Violence has exploded in Mexico's northeastern border cities, just across the Rio Grande from South Texas, as two drug mafias engage in a vicious new fight for turf. Gunfights have killed dozens of people, and communities up and down the river fear it's just the beginning.
It is a front in the drug war apart from the violence that has plagued Ciudad Juarez, hundreds of miles upstream on the Rio Grande, where a pregnant American woman who worked for the U.S. consulate was killed last weekend.
But as in Juarez, gunfights in this part of Mexico have killed dozens of people, and communities up and down the river fear the violence in this new front in the bloody drug cartel war is just beginning.
In the past decade, Mexico's organized crime groups have been muscling into each other's territory to take over routes and steal market share.
Violence Just Beginning
The root of the increase in violence is that two ruthless mafias — the Gulf Cartel and its former enforcers, Los Zetas — have split. For more than two weeks, they have been engaged in a widening gangland war to determine who will control access to balmy South Texas, where the U.S. Drug Enforcement Administration estimates half of all Mexican marijuana is smuggled into the U.S.
Zoran Yankovich, special agent in charge of the Houston DEA office, says if the two-year-old turf battle raging in Juarez is a guide, the violence in Tamaulipas has only begun.
"They're positioning themselves. I think they're still preparing ... still arming themselves, bringing additional reinforcements, and I think eventually it will probably be even bloodier than what we're seeing now," Yankovich says.
The DEA says most of the major Mexican drug mafias have allied with one side or the other in the new Tamaulipas conflict.
Mexican media have reported the war erupted over vengeance after a Gulf Cartel member killed a top member of Los Zetas. Yankovich says the conflict may be a result of opportunism: Who will replace the former Gulf Cartel chief Osiel Cardenas, recently sentenced in the U.S. to 25 years in federal prison?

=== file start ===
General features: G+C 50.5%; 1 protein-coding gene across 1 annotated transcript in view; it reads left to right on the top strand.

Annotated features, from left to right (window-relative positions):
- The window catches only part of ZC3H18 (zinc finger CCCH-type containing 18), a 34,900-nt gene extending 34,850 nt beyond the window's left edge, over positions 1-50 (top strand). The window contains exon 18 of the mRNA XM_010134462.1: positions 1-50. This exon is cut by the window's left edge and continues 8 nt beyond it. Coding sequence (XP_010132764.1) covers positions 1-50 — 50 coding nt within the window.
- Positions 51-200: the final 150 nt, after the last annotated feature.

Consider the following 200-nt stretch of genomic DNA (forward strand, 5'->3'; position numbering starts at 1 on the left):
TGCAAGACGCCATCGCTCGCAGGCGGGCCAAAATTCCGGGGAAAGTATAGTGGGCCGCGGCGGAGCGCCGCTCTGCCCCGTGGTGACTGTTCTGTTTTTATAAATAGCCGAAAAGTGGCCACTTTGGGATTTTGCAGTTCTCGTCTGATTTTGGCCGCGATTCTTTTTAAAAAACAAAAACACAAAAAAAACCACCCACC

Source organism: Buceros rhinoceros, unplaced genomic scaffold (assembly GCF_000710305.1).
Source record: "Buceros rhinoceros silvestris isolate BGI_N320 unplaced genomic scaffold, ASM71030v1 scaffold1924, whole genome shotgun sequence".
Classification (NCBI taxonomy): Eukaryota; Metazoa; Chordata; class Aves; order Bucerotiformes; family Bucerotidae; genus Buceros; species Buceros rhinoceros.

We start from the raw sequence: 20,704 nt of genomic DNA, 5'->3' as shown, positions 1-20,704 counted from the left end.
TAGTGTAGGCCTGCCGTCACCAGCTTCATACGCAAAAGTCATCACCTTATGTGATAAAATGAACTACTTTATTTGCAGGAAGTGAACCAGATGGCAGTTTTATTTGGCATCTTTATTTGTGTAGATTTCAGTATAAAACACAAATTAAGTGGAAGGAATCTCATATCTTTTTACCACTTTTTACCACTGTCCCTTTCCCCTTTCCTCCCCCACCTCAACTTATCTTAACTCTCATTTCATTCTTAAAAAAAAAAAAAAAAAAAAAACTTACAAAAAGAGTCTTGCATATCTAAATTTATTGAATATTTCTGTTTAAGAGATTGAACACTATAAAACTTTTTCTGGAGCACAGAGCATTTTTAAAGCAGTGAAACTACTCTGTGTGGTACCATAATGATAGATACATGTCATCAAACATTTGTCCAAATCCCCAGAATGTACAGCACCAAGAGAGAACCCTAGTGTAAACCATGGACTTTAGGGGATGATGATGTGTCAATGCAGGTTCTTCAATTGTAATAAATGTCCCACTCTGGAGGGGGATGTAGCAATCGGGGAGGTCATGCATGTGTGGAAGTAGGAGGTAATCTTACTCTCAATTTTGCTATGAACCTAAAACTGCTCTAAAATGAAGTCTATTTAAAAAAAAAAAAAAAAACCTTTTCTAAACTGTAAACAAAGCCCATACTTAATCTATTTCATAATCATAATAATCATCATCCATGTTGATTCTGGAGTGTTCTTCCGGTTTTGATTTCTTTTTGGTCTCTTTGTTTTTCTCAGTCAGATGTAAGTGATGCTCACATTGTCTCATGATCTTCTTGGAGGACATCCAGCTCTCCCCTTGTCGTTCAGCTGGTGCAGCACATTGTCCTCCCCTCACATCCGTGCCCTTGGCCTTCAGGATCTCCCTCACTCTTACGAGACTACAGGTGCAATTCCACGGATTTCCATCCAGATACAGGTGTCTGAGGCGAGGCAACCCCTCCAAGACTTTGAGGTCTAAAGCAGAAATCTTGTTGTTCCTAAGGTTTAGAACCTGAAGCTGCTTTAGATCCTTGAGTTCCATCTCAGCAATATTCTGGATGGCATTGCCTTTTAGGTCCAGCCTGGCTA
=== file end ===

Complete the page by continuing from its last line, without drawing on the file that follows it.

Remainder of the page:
"Any time a major player goes down — whether they get arrested or in this case sentenced — there is this reorganization [that is going to take place]," Yankovich says.
'No One Is Protected Here'
The territorial struggle has engulfed a large region of northeastern Mexico in violence, from Nuevo Laredo downriver to Matamoros at the mouth of the Rio Grande.
Early the morning of Feb. 27, there was a fearsome, three-hour shootout on Federal Highway 2 in the town of Camargo, across the river from Rio Grande City, Texas. No deaths or injuries were reported, but Mexican drug mafias frequently carry away their own casualties.
Last week, the city was still on edge. The international bridge was nearly deserted, some businesses had closed, schools were letting students go home early, and Santa Ana Catholic Church had cancelled evening masses.
"Basically, we are taking extra precautions because of the recent disturbances," says the Rev. Lorenza Garcia, the priest at Santa Ana, picking his words with excruciating care.
People are still afraid, despite street patrols by federal police and soldiers.
"No one is protected here. Everyone has to look out for themselves," says a woman selling tacos of sliced cactus called nopalitos. "And the mayor, he's hiding in his mother's skirt," she adds derisively.
Media Blackout, Citizen Journalists
No one really knows what's happening because there's a media blackout: journalists are terrified. In the past two weeks, a Mexican TV reporter and cameraman were kidnapped, beaten and released — presumably by narco-traffickers — and a Reynosa reporter died, local sources say, from a vicious beating.
Much of what people know about the Camargo shootout they learned from a video shot by an anonymous local woman and posted on YouTube.
While she narrates, the camera pans a half-dozen late-model SUVs and tricked-out pickups riddled with bullet holes, sitting disabled beside the road. The video, titled "Gunfight in Camargo," has gone viral, says a local doctor who asked not to be identified.
"The governor said this was an isolated case and we shouldn't be afraid," he says. "We don't know who this woman is, but she's brave. She showed the truth. Now the government can't deny it."
The U.S. State Department has urged Americans to avoid driving on major highways south of the border in northeastern Mexico. And the Texas Department of Public Safety has warned students going to South Padre Island for spring break not to party in Mexico this year. Copyright 2010 National Public Radio. To see more, visit http://www.npr.org/.